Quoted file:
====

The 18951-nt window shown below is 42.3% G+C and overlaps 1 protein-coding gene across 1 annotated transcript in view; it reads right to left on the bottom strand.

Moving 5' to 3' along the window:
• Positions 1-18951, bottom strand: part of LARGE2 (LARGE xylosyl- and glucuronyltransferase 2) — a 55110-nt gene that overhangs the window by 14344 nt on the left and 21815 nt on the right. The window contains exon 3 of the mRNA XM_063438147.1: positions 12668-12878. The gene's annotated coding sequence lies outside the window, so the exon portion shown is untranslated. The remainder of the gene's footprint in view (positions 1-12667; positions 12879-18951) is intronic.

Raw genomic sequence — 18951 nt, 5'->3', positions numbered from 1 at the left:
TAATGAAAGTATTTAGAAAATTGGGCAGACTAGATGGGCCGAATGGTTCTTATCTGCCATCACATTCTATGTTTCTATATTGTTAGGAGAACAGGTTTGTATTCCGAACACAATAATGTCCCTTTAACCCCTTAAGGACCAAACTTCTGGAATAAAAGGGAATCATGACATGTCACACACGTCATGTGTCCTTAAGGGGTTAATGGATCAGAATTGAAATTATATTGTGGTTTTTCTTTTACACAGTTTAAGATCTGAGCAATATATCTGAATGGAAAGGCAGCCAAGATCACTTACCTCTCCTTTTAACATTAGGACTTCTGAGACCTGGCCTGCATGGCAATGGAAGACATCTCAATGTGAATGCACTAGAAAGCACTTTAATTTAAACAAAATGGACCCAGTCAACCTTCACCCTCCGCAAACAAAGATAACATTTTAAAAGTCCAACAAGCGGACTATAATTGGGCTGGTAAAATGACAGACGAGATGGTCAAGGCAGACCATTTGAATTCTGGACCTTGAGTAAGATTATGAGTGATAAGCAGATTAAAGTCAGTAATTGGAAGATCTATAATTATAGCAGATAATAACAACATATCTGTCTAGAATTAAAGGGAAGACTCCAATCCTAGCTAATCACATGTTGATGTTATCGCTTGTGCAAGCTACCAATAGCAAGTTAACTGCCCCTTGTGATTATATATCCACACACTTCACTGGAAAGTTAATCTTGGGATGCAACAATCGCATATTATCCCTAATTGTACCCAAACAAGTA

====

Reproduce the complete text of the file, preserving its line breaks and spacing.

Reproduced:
The 18951-nt window shown below is 42.3% G+C and overlaps 1 protein-coding gene across 1 annotated transcript in view; it reads right to left on the bottom strand.

Moving 5' to 3' along the window:
• Positions 1-18951, bottom strand: part of LARGE2 (LARGE xylosyl- and glucuronyltransferase 2) — a 55110-nt gene that overhangs the window by 14344 nt on the left and 21815 nt on the right. The window contains exon 3 of the mRNA XM_063438147.1: positions 12668-12878. The gene's annotated coding sequence lies outside the window, so the exon portion shown is untranslated. The remainder of the gene's footprint in view (positions 1-12667; positions 12879-18951) is intronic.

Raw genomic sequence — 18951 nt, 5'->3', positions numbered from 1 at the left:
TAATGAAAGTATTTAGAAAATTGGGCAGACTAGATGGGCCGAATGGTTCTTATCTGCCATCACATTCTATGTTTCTATATTGTTAGGAGAACAGGTTTGTATTCCGAACACAATAATGTCCCTTTAACCCCTTAAGGACCAAACTTCTGGAATAAAAGGGAATCATGACATGTCACACACGTCATGTGTCCTTAAGGGGTTAATGGATCAGAATTGAAATTATATTGTGGTTTTTCTTTTACACAGTTTAAGATCTGAGCAATATATCTGAATGGAAAGGCAGCCAAGATCACTTACCTCTCCTTTTAACATTAGGACTTCTGAGACCTGGCCTGCATGGCAATGGAAGACATCTCAATGTGAATGCACTAGAAAGCACTTTAATTTAAACAAAATGGACCCAGTCAACCTTCACCCTCCGCAAACAAAGATAACATTTTAAAAGTCCAACAAGCGGACTATAATTGGGCTGGTAAAATGACAGACGAGATGGTCAAGGCAGACCATTTGAATTCTGGACCTTGAGTAAGATTATGAGTGATAAGCAGATTAAAGTCAGTAATTGGAAGATCTATAATTATAGCAGATAATAACAACATATCTGTCTAGAATTAAAGGGAAGACTCCAATCCTAGCTAATCACATGTTGATGTTATCGCTTGTGCAAGCTACCAATAGCAAGTTAACTGCCCCTTGTGATTATATATCCACACACTTCACTGGAAAGTTAATCTTGGGATGCAACAATCGCATATTATCCCTAATTGTACCCAAACAAGTA